In the previous chapters of our diary, we shared many glimpses of our lives and work. We decided to dedicate this chapter to the island of glass, Murano, where glassmaking transcends the craft and takes a magical form by merging tradition with creativity.
Murano is an island on the Venetian lagoon renowned for its centuries-old glass-making practices and craftsmanship. It is no secret that the production of our glassware takes place in Murano. Today we are having a day trip to Murano to visit the furnace we work with, and we will you more insight into how our production takes place. We think it is particularly important to talk about Murano right now, so severely tested in these difficult times by the rise in the costs of gas. The day at the furnace starts at six therefore we are arriving in Murano early in the morning with our boat. The weather is cold and crisp for an early September day, you can see the tip of the boat cutting sharp waves over the lagoon. As we enter the furnace, we feel the hot air blowing from the ovens, instantly making our faces blush from the heat.
At the door, we are greeted by the staff who works there. Over the years we have had the privilege of getting to know them better, it would not be an overstatement to say that we are one big family at the furnace. We are offered coffee by our very Maestro - Andrea. When we visit the furnace we usually arrive with the planned production for the week and the first job of today is going over the details. Andrea has been working at the furnace for as long as we could remember and he is a very skilled craftsman. He is accompanied by his colleagues, who are turning on the ovens to prepare for today’s production. Glassmaking is an ancient tradition and it takes years if not decades to master it. Even though we visit the furnace on regular basis, our Maestro always finds new ways to impress us.
There is constant circulation at the furnace. We take place as we watch Andrea molding the glass on the pipe stick after heating it in the oven -which maintains a 1000 to 1500 degree heat- then adding more glass to repeat the process. It is hard not to admire the gentle yet rough movements of glassmaking. Andrea starts to rotate the stick, then blows into the pipe and slowly inflates the glass. Two other artisans take turns to assist him, handing him various tools and holding the pipe stick for him while he is molding the glass. We are carefully standing next to them and observing every step of the process. It is important to note that glass is always red when it’s extremely hot. It only adopts its intended color once it cools down which can take days. For this reason, glass is placed in a final oven to gradually cool down once the shaping process is done to prevent shattering or any damage for the matter.
After this unexpected discovery we noticed how we had completed a full cycle. Venice has always been the inspiration behind our work. And through photographing our glasswork within the inspiration that ultimately led to their creation, we felt like we were deeming Venice immortal. We appreciate how our photography reflects our life and surroundings. The way we capture our work surrounded by the magical charm of our city almost feels natural for us and that explains why photography has quickly become a daily routine for us.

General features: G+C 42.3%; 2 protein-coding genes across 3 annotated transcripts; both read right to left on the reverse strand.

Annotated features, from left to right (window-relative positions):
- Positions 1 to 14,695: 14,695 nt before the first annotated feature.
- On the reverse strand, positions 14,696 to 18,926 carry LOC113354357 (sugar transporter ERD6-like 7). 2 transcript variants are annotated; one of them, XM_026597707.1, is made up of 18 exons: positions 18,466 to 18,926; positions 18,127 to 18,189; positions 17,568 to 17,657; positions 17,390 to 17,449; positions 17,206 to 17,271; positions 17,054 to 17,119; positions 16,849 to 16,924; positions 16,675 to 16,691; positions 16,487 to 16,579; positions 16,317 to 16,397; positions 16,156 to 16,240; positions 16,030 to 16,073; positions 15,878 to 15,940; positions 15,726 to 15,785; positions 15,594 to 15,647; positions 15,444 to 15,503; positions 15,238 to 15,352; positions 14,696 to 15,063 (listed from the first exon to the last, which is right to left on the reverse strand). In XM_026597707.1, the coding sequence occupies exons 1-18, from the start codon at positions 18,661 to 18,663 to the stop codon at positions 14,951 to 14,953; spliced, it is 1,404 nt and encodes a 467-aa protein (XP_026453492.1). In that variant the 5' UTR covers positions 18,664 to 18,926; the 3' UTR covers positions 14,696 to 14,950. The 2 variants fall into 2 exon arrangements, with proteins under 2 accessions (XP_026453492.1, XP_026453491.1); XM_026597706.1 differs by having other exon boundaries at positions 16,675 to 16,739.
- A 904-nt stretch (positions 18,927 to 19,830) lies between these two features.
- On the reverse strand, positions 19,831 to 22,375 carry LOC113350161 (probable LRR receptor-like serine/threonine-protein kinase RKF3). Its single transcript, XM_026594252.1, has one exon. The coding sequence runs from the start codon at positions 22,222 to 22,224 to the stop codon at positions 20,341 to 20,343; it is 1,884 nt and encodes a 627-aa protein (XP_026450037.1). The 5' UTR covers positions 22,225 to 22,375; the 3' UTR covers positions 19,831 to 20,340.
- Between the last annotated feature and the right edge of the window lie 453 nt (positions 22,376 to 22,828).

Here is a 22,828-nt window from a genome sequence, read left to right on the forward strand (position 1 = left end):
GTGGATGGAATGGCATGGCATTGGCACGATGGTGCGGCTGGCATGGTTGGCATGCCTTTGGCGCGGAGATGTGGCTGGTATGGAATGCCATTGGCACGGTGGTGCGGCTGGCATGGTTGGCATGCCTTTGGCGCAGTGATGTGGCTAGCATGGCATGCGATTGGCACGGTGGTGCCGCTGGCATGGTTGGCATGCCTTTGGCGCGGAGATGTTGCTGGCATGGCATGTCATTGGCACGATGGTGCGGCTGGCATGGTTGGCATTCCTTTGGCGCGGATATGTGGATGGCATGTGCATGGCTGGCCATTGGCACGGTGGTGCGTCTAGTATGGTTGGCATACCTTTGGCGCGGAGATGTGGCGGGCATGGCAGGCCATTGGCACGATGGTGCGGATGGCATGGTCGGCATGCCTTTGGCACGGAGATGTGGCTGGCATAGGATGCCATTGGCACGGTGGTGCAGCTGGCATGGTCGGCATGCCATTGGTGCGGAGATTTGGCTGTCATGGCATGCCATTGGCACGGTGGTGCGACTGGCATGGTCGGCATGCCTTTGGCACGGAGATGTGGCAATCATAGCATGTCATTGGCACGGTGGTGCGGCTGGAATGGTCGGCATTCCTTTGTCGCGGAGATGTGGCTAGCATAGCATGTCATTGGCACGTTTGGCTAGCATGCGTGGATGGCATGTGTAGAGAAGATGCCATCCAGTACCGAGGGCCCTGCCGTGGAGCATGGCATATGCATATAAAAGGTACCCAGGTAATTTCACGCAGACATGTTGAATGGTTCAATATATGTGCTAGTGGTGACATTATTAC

Once the glass is fully solid and reaches room temperature, cold carving could be applied to the glass. Cold carving wheels are usually made of stone however they are lined with diamonds which is the only material that is able to cut glass. This process further defines the shape and the design of the final object. This phase of production takes place in the Moleria, a separate area of the furnace away from the heat of the ovens. We have been using this technique for some of our vases for some time now. Today a couple of pieces are being carved in the Moleria while Maestro Andrea is molding glass into what will turn out to be one of our Sacco vases in the oven room. Production of Sacco does not require carving. The glass is shaped with the technique called free-hand.
The special touch that highlights the process of this very production is called: Iride which consists of making a surface iridescent, giving the glass a visual pearl-like effect. The chemical process starts while the glass is still soft and waxy. The Maestro puts the malleable glass above the metal fumes and a delicate patina envelopes it while he gives the glass its final shape. The final product obtains an almost-opaque, sheer surface which allows the light to playfully dance on its curved edges. Our visit to the furnace reaches its end around the early afternoon. We take a moment to say goodbye to the team and we join them for a toast - a bit of a ritual after a good day’s work. As all of us are sipping prosecco and talking about the production of the day, we could not help but realize how the more we dived into glass experimentation, the deeper our relationship and understanding with our Maestro became.
Observing all these magical processes turn into something we always have dreamed of thanks to these incredible artisans and their craftsmanship is simply outstanding. We are lucky enough to work in Murano, the center of glassmaking unmatched in the world, to collaborate with the best artisans and seeing them in action is truly magical. For this reason, it is essential to learn from the true artisans of the tradition, and pass on their knowledge. What we can do on our end is to bring our vision, ideas, and energies to try to create something new, without ever losing sight of the origins and essence of the tradition. We hope that you enjoyed this page of our diary and if you want to read more about our story stay tuned for the next chapter!